One of the things I love about my family is that they take an active interest in my career and hobbies. So when I flew into L.A. to see my folks, my dad handed me a big box of newspaper clippings, related to literature, folklore, dance, sex education, and so on.
Among them was an opinion piece from the L.A. Times about a recent piece of California legislation, SB 967. This would mandate, among other things, that all California universities include the following language about sexual contact that occurs on campus:
- An affirmative consent standard in the determination of whether consent was given by a complainant.
- Prohibition on an accused perpetrator using self-intoxication or recklessness as a defense. It would also not be a defense if the accused failed to take reasonable steps to ascertain consent.
- An explicit provision that an individual is unable to give consent for sexual activity if the individual is asleep or unconscious; incapacitated due to drugs and/or alcohol; or unable to communicate due to a mental and/or physical condition.
- A preponderance of the evidence standard in the determination of disciplinary action.
And so on. So far, so good, right?
Well… no. One of the opinion pieces, published in the Sunday June 1 L.A. Times, thinks that an affirmative consent standard is not only unlikely, but also unsexy. He writes: “The legislation’s affirmative consent requirement doesn’t apply just to sex. It covers all physical contact for which consent is required by a college’s sexual assault policy, like intimate touching. In real life, such contact is welcomed after it begins, not affirmatively consented to in advance.”
I hope y’all see that this is really problematic. This statement exemplifies the sex-negativity prevalent in our culture, specifically the idea that having to obtain consent by explicitly asking for it is un-sexy. It’s not hard to see where this idea comes from; in practically every Hollywood flick the characters experience mind-numbing chemistry, kiss, and wind up in bed together, with nary a word spoken.
Is it really all that terrible to have to ask for someone’s consent before touching or kissing them? Would it really be so soberingly un-sexy to say something like, “Hey, I’d like to kiss you. How do you feel about that?” Apparently, yes, there is no greater boner-killer than verbally obtaining consent.What’s even more troubling is that this opinion was expressed by Hans Bader, an attorney and former U.S. Department of Education Lawyer. In other words, the people making our laws don’t think obtaining verbal, explicit consent is sexy or feasible.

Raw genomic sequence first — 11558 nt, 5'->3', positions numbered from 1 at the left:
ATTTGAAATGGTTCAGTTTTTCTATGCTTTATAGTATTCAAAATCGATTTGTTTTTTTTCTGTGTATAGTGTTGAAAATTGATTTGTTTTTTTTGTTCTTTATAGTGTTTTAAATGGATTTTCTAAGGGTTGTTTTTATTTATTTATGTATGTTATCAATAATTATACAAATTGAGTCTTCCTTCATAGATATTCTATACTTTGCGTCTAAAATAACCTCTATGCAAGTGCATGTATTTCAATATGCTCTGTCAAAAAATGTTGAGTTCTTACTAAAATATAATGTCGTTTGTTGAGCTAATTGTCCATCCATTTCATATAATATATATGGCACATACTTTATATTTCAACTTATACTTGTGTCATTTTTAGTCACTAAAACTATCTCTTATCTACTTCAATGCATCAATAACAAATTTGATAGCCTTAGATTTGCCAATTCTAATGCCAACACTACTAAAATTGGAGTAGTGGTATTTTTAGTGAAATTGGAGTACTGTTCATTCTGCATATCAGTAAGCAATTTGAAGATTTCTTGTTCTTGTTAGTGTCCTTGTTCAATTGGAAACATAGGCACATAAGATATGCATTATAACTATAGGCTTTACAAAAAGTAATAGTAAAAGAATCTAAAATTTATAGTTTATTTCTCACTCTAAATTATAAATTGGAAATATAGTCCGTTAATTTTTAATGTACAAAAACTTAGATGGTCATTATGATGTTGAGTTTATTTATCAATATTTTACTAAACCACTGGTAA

Another person, Sandra Perez, wrote in to say: “Legislation in Sacramento essentially would mandate that a would-be Romeo obtain an express opt-in before proceeding to bed with his sweetheart, as if any such target of Romeo’s desires doesn’t have ample opportunity to communicate her unequivocal wish to opt out.” This is another WTF comment, since it both assumes that men are always the initiators of sexual contact (which is a harmful construct of performing idealized masculinity) and that there are never coercive situations wherein women – or men – don’t feel safe saying no.
I’m saddened and disturbs that both of the quotes in this opinion piece reinforce negative, harmful, and untrue ideas about consent. Whether or not you’re in California and hence potentially affected by this law, I recommend reading up on consent and figuring out how to make it a more prominent part of your conversations and your practices. So here are some links:
- Going from a “no means no” model of consent to a “yes means yes” model
- Consent is sexy
- Rethinking the “consent is sexy” message
- Theorizing consent
- A rumination on granting consent and withholding it
Please read and consider passing on these links. I’m aware that there are more sophisticated (often feminist) conversations happening around consent, specifically problematizing the notion of “enthusiastic consent“ (and this discussion too), but hey, we have to start somewhere.
P.S. June is Adult Sex Ed month! Consider this post a contribution!